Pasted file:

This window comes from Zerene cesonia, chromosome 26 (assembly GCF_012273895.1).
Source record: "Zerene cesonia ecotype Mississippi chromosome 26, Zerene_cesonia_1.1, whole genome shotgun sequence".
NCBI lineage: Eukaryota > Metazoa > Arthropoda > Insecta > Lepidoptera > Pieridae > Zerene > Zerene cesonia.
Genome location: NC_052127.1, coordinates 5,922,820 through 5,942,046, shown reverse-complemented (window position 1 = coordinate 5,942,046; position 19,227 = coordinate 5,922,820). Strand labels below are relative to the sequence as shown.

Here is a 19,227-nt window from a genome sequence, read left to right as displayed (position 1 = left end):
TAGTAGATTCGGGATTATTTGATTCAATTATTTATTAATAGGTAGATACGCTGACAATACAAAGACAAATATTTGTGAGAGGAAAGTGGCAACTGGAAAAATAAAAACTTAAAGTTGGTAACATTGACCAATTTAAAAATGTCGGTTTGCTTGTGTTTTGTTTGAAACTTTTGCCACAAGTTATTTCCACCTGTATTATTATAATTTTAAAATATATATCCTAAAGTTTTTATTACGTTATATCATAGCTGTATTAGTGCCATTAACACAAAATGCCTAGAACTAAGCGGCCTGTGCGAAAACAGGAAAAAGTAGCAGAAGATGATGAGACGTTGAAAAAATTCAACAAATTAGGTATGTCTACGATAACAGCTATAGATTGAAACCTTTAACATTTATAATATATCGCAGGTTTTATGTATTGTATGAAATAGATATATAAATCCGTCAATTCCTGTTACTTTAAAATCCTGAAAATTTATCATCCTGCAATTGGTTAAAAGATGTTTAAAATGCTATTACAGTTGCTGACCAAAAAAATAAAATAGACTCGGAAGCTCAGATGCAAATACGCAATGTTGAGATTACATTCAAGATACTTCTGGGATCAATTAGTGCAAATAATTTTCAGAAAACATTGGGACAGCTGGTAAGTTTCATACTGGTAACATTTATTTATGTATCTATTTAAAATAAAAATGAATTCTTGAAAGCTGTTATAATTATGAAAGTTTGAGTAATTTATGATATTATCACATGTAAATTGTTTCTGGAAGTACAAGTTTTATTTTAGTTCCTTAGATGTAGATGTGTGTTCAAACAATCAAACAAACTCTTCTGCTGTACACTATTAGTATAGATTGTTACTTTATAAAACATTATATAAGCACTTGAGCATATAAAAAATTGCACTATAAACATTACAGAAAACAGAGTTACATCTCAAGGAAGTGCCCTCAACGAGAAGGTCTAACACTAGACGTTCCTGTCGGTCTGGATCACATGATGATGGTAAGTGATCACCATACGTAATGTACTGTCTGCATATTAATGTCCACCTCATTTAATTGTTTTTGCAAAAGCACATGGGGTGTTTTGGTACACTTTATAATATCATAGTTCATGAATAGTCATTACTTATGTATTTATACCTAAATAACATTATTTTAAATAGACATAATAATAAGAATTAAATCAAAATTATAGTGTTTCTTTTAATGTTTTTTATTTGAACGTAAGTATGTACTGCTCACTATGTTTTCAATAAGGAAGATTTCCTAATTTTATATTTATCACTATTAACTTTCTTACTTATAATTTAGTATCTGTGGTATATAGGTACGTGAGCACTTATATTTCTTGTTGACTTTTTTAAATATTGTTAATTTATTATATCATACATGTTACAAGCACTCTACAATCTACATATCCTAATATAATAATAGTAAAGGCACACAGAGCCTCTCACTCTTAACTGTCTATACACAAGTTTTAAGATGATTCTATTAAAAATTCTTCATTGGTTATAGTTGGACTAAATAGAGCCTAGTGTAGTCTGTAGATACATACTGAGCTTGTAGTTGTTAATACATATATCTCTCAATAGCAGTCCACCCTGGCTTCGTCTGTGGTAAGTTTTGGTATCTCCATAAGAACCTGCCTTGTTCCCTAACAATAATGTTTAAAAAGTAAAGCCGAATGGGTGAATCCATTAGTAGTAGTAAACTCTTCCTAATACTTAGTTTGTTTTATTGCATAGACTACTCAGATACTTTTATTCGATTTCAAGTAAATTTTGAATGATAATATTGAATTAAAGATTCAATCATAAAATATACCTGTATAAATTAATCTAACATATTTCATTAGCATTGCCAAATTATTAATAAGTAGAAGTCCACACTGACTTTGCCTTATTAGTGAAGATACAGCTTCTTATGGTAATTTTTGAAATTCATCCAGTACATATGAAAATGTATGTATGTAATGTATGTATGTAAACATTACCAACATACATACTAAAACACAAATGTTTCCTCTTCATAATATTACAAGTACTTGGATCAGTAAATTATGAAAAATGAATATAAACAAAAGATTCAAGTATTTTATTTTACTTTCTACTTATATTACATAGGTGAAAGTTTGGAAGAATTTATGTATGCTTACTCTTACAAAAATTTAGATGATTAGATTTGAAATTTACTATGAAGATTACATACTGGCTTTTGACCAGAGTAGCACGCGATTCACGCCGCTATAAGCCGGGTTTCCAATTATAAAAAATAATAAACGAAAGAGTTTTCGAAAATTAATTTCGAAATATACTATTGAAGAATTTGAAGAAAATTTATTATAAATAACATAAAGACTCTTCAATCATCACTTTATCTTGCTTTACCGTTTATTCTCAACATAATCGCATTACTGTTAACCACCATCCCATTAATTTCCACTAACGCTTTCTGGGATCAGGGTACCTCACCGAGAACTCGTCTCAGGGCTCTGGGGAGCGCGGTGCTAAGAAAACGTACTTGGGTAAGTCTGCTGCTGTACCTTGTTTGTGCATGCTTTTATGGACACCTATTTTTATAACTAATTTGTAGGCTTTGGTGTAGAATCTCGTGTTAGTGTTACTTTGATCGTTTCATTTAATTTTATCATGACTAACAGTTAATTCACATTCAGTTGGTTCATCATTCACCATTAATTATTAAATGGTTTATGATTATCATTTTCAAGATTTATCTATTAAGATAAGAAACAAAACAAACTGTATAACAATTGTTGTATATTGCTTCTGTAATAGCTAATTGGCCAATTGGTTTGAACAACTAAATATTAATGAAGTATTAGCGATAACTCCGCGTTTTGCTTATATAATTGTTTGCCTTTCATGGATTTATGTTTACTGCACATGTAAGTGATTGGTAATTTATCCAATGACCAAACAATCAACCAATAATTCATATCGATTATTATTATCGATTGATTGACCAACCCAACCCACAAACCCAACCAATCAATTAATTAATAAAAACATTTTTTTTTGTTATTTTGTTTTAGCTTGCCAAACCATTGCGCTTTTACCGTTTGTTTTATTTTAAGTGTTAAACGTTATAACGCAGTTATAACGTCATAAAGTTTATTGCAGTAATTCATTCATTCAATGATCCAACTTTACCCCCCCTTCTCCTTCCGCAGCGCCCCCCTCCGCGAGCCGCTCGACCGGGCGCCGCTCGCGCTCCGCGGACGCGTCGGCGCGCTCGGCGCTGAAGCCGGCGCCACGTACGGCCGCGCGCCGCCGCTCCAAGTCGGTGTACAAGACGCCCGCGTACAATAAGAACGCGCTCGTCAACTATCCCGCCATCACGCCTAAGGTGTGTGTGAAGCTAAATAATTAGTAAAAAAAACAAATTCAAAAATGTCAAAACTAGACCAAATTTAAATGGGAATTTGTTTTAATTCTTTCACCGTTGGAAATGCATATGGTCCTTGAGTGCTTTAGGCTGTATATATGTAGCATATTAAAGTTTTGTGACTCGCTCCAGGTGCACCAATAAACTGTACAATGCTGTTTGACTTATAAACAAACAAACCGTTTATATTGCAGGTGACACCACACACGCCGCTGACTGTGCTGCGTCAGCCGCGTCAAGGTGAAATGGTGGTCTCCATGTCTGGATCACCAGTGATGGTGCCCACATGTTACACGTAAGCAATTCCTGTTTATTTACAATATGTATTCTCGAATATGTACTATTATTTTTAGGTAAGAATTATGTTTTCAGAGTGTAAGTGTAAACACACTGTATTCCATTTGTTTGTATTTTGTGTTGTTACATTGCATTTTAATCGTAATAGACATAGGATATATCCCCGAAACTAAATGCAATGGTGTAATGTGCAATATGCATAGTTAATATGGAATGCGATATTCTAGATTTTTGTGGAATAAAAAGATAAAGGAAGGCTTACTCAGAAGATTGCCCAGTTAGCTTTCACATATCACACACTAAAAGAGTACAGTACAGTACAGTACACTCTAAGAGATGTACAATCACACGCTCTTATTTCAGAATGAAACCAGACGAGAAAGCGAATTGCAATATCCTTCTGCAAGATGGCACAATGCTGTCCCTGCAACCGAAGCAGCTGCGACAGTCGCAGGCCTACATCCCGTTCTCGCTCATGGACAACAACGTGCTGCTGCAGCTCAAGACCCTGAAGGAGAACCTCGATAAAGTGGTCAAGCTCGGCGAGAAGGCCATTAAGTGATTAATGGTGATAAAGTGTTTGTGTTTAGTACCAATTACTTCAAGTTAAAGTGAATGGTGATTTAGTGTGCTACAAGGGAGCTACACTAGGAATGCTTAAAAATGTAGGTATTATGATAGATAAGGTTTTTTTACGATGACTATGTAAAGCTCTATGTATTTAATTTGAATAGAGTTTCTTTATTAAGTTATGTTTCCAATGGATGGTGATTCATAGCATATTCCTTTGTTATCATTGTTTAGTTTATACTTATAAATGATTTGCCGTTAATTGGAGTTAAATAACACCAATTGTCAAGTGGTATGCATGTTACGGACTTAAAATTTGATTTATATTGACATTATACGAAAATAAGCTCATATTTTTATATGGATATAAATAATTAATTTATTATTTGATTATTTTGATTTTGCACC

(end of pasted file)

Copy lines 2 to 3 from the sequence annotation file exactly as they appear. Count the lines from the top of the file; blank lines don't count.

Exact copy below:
Source record: "Zerene cesonia ecotype Mississippi chromosome 26, Zerene_cesonia_1.1, whole genome shotgun sequence".
NCBI lineage: Eukaryota > Metazoa > Arthropoda > Insecta > Lepidoptera > Pieridae > Zerene > Zerene cesonia.